It is true that opinions differ among the parties in the House. We see the justice system differently than the Conservative government does. We want a judge to be able to deal with the situation of a sentence of less than two years and be satisfied that an offender serving a sentence in the community would not endanger the safety of the community and would be consistent with the fundamental purposes and principles of sentencing set out in section 718 and section 718.2 of the Criminal Code of Canada.
On September 19, 2006 I asked the Minister of Justice when he appeared before the justice committee if the government would amend its own bill. I was told no. Throughout the committee process the government did not take one thing out of its bill until today, a couple of hours ago. It offered no amendments. The opposition, on the other hand, amended the bill at committee based on good evidence presented by a number of witnesses to include the terrorism, organized crime and serious personal injury offences that we discussed.
Bill C-9 was amended by the majority of committee members who listened to the evidence of Gladue courts. Gladue courts allow people on a conditional sentence, the aboriginal people in downtown Toronto who have addictions and are involved in criminal activity to support their addiction, to get treatment under a conditional sentence. We heard that evidence. Some of those people are addicted to serious drugs but they are not there because of trafficking in drugs. Trafficking is not by an individual; the organized crime section of the bill talks about three or more people being involved. They will pick those things up so that is the part not being heard.
Bill C-9 was amended by a majority of members on the committee after listening to the evidence of those people who operate diversion and treatment programs. We listened to Julian Roberts who gave the best empirical evidence on data collected. He came in from his current post in England to tell us the work he had done inside the justice department to fix this area where it needed amending, but not to the width and breadth that was there. What happened then?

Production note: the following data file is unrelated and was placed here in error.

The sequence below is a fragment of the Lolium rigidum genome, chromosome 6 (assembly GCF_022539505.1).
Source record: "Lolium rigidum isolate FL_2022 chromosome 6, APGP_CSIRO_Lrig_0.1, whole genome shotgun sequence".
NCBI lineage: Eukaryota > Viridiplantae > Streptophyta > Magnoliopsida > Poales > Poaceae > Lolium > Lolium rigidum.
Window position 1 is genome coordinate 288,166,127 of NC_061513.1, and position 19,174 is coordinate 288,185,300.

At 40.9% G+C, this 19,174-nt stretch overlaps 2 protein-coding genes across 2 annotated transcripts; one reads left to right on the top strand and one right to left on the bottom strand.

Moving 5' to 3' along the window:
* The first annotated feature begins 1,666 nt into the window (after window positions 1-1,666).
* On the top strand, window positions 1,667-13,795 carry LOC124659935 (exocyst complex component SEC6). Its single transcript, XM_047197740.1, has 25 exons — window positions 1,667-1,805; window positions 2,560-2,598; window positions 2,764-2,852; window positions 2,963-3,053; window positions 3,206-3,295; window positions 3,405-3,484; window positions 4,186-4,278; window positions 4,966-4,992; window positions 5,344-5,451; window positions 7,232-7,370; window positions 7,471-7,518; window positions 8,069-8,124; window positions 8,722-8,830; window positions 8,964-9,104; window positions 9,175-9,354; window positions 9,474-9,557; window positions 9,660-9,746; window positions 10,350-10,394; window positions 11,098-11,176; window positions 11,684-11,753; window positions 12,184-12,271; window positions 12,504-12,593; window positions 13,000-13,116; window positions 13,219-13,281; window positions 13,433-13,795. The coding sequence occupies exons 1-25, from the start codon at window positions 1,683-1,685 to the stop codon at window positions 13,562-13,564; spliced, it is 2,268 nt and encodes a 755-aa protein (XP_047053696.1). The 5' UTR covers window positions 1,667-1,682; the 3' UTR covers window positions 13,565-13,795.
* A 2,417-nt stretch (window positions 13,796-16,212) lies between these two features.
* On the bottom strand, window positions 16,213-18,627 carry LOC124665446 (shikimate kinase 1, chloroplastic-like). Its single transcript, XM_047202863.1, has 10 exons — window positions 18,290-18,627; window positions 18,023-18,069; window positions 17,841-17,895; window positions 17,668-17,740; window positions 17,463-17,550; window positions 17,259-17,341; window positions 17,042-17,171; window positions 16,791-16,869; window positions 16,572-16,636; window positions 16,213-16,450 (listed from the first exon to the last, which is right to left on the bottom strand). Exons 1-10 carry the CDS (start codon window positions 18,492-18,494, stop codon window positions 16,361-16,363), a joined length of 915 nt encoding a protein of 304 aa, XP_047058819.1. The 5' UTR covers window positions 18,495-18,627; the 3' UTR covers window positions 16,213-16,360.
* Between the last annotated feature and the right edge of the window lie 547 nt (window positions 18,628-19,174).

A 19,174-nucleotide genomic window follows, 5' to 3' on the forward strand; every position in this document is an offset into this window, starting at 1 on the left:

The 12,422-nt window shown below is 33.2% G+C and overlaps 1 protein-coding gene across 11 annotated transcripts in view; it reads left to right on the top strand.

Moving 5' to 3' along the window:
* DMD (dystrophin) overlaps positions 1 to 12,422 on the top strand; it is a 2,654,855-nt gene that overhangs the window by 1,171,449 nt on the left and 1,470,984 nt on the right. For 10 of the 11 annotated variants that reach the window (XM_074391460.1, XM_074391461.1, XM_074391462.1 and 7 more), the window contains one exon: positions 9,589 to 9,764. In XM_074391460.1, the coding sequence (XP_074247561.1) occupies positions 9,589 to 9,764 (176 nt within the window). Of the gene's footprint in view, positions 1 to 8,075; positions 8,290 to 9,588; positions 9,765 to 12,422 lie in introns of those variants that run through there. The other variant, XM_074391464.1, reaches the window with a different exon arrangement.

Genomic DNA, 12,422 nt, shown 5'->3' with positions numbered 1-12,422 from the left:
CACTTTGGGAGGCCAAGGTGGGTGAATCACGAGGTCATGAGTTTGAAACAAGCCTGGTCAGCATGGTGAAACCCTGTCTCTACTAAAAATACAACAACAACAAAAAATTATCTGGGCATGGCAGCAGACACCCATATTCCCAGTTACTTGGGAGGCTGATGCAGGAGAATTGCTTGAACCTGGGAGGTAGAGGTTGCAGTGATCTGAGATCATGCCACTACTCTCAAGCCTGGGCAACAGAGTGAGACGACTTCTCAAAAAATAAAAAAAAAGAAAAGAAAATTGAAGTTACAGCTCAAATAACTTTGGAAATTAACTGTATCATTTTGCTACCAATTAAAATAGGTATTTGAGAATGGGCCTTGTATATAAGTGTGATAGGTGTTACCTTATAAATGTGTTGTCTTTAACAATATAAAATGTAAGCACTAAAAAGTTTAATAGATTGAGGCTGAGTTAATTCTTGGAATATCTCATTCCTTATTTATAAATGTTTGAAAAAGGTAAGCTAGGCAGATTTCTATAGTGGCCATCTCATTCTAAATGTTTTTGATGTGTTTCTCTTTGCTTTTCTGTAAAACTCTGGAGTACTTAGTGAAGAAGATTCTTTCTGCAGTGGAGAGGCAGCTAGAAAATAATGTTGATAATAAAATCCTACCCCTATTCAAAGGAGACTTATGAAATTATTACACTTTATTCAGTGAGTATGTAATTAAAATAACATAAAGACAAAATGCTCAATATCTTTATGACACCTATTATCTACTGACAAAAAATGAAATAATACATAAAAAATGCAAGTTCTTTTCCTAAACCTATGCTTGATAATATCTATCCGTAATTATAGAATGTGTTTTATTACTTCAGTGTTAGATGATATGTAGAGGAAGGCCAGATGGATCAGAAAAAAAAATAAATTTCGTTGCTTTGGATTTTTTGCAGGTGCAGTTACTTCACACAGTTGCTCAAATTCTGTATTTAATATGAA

We even kept in the notion that if there was a conditional sentence, it would not be available if there was a mandatory minimum. Therefore, for some of the driving charges, in the case of second and third offences, there are mandatory minimums. Conditional sentencing will not be there.
Just in case anybody thinks that the courts are running wild on some of these things, I have some numbers from Juristat.To hear the other side, one would get a conditional sentence as though it were mandatory. What happens? Let us just take a look at the total cases sentenced in 2003-04. Under impaired driving, operation causing death, there were 9,477 cases, terrible situations, and 98% did not get a conditional sentence. Under impaired operation causing bodily harm, there were 9,763 cases. Again, 98% of them did not get a conditional sentence. In other words, judges are still using their discretion.
There was a last minute change today. If the bill had been tabled last spring in the form that it is being presented here today, maybe we could have worked with it. When I ask the justice minister why he does not meet with the critics, there is no reason. It is not their way or the highway. We do have some expertise in this chamber, members who actually want to work to get things done.
The list presented today is an amalgam. It seems to have been hastily put together over the last couple of days. It has some of the sex offences, terrorism offences and organized crime offences that are already in our amendment. Some property offences have been kept and drug offences have been added. There is no available treatment for the few people in this country who might be willing to get treatment if they were given the opportunity. Granted, there are not that many of them, but the ones who do, do not have to spend time in prison, and maybe if they are fixed, they will be more productive members of society.
The Conservatives did not think of the provincial partners. We asked for the cost of their program, but they did not give it to us. They said they were working on it. Guess what? That is downloading to the provinces and that is not responsible.
We have a responsibility here. We have heard about some of the costs of the government's justice bills. We have it from the provincial ministers. We know that the government is looking at about $1.5 billion in infrastructure costs and about $300 million annual cost. We do not need to do this and we are going to reject--